GE Renewable Energy has signed a multi-year agreement with Veolia North America (VNA), a company that specializes in optimized resource management, to recycle blades removed from its U.S.-based onshore turbines during upgrades and repowering efforts. Through this agreement, GE plans to recycle the majority of blades that are replaced during repowering efforts.
Veolia will process the blades for use as a raw material for cement, utilizing a cement kiln co-processing technology. VNA has a successful history of supplying repurposed engineered materials to the cement industry. Similar recycling processes in Europe have been proven to be effective at a commercial scale.
As a part of the agreement, blades that have been removed from turbines will be shredded at VNA’s processing facility in Missouri and then used as a replacement for coal, sand and clay at cement manufacturing facilities across the U.S. On average, nearly 90% of the blade material, by weight, will be reused as a repurposed engineered material for cement production. More than 65% of the blade weight replaces raw materials that would otherwise be added to the kiln to create the cement – and about 28% of the blade weight provides energy for the chemical reaction that takes place in the kiln.
“Sustainable disposal of composites such as wind turbine blades has been a challenge, not only for the wind turbine industry but also for aerospace, maritime, automotive and construction industries,” says Anne McEntee, CEO of GE Renewable Energy’s Digital Services business. “VNA’s offering provides the opportunity to scale up and deploy quickly in North America, with minimum disruption to customers and significant benefit to the environment.”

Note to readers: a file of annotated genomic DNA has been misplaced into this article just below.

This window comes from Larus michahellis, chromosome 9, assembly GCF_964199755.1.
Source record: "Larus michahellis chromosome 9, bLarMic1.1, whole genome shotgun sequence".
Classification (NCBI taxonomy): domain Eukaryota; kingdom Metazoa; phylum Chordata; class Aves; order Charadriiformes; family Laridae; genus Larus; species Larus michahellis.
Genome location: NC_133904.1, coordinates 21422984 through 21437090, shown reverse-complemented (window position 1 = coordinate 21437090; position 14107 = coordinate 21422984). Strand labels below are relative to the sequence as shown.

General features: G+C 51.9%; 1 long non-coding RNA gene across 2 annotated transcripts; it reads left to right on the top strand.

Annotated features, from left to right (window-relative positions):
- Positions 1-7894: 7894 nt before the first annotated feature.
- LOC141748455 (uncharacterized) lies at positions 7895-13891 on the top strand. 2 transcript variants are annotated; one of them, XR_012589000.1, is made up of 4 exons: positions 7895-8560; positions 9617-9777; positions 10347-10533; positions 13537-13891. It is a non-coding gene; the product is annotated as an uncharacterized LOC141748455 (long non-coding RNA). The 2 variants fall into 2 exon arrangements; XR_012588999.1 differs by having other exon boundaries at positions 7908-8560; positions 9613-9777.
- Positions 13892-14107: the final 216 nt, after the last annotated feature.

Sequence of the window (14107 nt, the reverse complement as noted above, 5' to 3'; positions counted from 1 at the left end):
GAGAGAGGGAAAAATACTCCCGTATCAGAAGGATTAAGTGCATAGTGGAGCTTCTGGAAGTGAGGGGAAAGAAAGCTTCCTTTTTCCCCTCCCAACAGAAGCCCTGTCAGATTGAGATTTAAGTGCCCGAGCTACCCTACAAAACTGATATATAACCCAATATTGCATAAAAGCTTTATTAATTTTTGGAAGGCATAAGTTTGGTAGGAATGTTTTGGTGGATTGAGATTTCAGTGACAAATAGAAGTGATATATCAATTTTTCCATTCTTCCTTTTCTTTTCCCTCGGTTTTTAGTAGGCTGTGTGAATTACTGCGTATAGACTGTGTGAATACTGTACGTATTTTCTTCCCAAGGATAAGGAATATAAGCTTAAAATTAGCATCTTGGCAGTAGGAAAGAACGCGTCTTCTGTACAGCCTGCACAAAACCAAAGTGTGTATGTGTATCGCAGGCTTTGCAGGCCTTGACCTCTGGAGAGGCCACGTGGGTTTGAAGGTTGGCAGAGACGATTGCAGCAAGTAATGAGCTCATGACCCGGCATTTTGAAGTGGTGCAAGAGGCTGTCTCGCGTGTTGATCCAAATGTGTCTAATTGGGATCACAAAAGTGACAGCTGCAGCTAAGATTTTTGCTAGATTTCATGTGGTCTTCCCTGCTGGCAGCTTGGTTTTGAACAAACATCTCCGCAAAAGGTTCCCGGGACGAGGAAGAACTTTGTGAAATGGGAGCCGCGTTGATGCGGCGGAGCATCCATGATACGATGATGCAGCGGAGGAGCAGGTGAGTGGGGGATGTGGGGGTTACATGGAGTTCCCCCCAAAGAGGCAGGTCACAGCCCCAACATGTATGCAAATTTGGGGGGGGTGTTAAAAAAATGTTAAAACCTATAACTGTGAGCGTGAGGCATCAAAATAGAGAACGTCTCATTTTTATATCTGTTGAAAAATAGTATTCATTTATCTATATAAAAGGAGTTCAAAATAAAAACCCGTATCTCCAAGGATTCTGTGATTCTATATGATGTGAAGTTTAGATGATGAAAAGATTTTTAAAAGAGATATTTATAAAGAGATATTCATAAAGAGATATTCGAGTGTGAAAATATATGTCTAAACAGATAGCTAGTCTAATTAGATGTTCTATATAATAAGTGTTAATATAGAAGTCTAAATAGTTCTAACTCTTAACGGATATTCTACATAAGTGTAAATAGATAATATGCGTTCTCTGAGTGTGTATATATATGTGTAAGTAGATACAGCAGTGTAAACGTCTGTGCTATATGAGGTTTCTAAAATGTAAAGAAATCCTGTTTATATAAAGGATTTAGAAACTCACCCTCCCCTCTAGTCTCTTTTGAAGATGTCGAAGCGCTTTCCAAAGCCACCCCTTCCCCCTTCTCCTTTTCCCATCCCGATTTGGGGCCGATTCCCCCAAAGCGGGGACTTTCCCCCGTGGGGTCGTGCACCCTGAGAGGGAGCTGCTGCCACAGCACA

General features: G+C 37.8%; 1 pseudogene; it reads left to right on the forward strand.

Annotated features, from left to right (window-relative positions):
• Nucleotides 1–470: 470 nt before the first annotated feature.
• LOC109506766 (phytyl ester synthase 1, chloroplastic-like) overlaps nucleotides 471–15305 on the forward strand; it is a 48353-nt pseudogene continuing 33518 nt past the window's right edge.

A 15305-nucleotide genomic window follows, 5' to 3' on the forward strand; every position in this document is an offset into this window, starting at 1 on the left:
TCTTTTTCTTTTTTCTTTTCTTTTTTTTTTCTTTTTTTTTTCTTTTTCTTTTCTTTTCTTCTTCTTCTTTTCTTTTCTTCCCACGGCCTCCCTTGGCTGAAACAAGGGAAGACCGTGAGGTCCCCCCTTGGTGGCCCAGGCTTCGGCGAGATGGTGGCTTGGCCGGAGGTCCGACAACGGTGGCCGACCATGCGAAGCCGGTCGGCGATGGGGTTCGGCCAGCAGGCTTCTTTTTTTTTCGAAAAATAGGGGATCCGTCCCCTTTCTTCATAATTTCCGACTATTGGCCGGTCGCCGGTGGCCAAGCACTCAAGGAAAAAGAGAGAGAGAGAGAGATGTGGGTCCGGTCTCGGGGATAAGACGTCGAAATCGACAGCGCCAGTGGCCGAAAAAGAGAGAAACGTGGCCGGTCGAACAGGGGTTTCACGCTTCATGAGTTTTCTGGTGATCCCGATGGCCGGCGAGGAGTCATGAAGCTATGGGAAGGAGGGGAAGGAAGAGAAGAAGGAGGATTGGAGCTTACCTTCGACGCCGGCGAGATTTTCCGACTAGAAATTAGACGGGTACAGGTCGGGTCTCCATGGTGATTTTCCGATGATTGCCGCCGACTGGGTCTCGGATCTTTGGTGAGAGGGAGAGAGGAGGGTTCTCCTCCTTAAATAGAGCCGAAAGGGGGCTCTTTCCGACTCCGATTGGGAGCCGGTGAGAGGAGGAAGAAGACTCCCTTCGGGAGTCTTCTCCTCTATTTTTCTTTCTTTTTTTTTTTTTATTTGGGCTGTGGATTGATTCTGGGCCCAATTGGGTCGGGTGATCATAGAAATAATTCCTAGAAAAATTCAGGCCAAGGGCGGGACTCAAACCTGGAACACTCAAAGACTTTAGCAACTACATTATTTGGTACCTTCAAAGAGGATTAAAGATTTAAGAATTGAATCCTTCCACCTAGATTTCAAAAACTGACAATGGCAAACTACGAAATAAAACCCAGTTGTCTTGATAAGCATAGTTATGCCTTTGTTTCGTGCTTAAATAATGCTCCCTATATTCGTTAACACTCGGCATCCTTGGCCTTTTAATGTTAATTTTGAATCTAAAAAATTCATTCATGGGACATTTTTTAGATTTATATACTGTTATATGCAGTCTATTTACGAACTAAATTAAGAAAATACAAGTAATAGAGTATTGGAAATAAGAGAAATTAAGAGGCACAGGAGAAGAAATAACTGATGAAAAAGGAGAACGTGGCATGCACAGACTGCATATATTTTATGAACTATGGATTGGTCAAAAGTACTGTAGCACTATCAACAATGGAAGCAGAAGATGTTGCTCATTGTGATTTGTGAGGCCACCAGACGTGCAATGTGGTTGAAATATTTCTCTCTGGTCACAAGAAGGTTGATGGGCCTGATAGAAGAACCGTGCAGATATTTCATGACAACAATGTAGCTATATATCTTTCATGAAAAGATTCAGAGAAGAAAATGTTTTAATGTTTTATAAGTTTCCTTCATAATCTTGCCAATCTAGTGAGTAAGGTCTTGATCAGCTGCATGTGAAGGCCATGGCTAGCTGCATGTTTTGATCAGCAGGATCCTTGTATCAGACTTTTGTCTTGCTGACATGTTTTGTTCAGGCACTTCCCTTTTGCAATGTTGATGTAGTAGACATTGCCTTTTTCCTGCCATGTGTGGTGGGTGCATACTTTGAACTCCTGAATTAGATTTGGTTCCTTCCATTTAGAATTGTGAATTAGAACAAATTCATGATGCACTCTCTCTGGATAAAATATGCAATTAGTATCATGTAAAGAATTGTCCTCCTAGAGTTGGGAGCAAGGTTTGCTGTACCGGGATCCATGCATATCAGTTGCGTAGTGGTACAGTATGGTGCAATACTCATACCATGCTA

Wind turbine blades may be replaced through turbine improvement or repowering efforts – when specific elements of the turbine are upgraded to improve the efficiency and lifespan of the turbine – without replacing the entire machine. Longer, lighter blades help the turbine to generate more energy every year, providing even more renewable energy to their end customers.
An environmental impact analysis conducted by Quantis U.S. found that the net effect of blade recycling through cement kiln co-processing is positive in all categories. Compared to traditional cement manufacturing, blade recycling enables a 27% net reduction in CO2 emissions from cement production and a 13% net reduced water consumption. In addition, a single wind turbine blade that weighs 7 tons recycled through this process enables the cement kiln to avoid consuming nearly 5 tons of coal, 2.7 tons of silica, 1.9 tons of limestone and nearly a ton of additional mineral-based raw materials.
Largely due to the avoided coal consumption, this type of blade recycling also has a net-positive environmental impact in the categories of human health, ecosystem quality and resource consumption. The resulting cement has the same properties and performance as cement manufactured using traditional means, meeting all applicable ASTM standards.
Original source: North American Wind Power